Word came in August that the University of Washington finally had hit an elusive target—last fiscal year, more than one billion dollars in research funding poured into the University.
That number was barely imaginable in 1974, when the UW reported getting just over $90 million in research grants and contracts.
The number for 2006–07 is exactly $1,019,977,296—most of it coming from the federal government.
Because almost all of this income originates beyond Washington’s borders, economists consider it new money that helps fire the state’s economy. Using a formula provided by the U.S. Department of Commerce, officials say that UW research money generates about 34,000 jobs statewide. And while that figure is an estimate, we know for a fact that more than 7,600 full-time UW jobs are funded by research income.
But universities tout their research numbers not just because it is a source of income. Since nearly all the money is awarded through a competitive process, it is a standard for measuring the quality of the faculty.
Professors across the nation are competing for a static amount of research funding. The National Institutes of Health fully funds only about 20 percent of the proposals it receives. The National Science Foundation funds less than 30 percent.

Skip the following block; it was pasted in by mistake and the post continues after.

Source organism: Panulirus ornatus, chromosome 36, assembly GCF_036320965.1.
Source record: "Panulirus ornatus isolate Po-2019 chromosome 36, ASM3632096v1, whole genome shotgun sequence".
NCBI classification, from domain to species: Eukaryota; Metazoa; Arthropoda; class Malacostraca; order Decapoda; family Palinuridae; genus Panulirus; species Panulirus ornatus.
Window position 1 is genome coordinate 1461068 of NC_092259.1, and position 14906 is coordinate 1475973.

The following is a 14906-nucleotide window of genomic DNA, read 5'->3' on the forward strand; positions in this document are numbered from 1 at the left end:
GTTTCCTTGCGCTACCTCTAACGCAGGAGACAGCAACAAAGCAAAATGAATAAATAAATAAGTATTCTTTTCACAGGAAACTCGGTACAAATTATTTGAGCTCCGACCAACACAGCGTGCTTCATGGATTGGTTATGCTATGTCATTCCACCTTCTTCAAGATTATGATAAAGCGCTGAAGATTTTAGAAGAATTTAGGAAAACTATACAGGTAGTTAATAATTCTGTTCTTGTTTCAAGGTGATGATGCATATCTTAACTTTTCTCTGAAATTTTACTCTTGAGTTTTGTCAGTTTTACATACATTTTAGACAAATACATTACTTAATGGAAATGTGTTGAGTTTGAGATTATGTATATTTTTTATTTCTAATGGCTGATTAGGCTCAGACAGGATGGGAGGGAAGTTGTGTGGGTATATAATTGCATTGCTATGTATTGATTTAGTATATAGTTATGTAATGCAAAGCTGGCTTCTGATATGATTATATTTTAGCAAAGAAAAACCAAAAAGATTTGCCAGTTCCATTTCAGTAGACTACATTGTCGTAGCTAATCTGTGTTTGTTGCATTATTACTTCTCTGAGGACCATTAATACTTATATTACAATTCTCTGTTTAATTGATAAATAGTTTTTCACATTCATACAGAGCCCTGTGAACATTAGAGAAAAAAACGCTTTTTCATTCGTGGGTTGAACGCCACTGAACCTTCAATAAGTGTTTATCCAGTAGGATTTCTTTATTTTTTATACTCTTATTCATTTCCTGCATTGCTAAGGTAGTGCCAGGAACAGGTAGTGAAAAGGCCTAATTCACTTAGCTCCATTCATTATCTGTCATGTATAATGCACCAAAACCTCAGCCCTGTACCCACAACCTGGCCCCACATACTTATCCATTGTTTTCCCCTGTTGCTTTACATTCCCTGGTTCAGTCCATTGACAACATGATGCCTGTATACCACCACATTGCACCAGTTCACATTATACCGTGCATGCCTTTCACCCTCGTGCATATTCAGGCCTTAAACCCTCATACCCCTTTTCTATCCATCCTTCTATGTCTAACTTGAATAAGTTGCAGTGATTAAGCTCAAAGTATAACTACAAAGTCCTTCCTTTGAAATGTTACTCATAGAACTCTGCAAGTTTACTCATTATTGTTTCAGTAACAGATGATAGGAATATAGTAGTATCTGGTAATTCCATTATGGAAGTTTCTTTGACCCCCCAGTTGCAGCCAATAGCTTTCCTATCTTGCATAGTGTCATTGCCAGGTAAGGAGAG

In the race to secure federal funding, the UW shows no signs of falling behind. Since 1974, we’ve been the number-one public university receiving federal research dollars. Among publics and privates, the UW is behind only Johns Hopkins University, which receives hundreds of millions of extra federal dollars for its Applied Physics Laboratory.
The UW’s focus on research also has a profound effect on teaching. Currently, the University has 5,230 active projects seeking answers to research questions. Many students—undergraduate as well as graduate—learn and contribute to this research enterprise. As one sign of this effect, more than 625 students participated in this year’s Undergraduate Research Symposium.
The outcome of all this activity is changing our lives. UW research made kidney dialysis practical, perfected the hepatitis B vaccine and vastly improved ultrasound. In this issue, we take a look at some new consumer products coming out of UW research that will make our lives easier.
UW President Mark A. Emmert, ’75, said it best on the day of the announcement: “Crossing the billion-dollar mark in research funding is simply remarkable. It is an amazing accomplishment by our faculty, students and staff. I couldn’t be more proud of them.”
Speaking of pride, for the second year in a row, Columns won a Silver Medal in the Best Articles of the Year category from the Council for Advancement and Support of Education (CASE), the international professional society for fund-raising, alumni relations and communications in higher education. Last year Rob Harrill’s article on cell phone research, “Wake-up Call” (March 2005), won the honor. This year my two-part feature on the experiences of Japanese American students prior to and during World War II, “The Stolen Years” (Dec. 2005 and March 2006), won the award. There were 253 entries, the most in any category in the entire competition.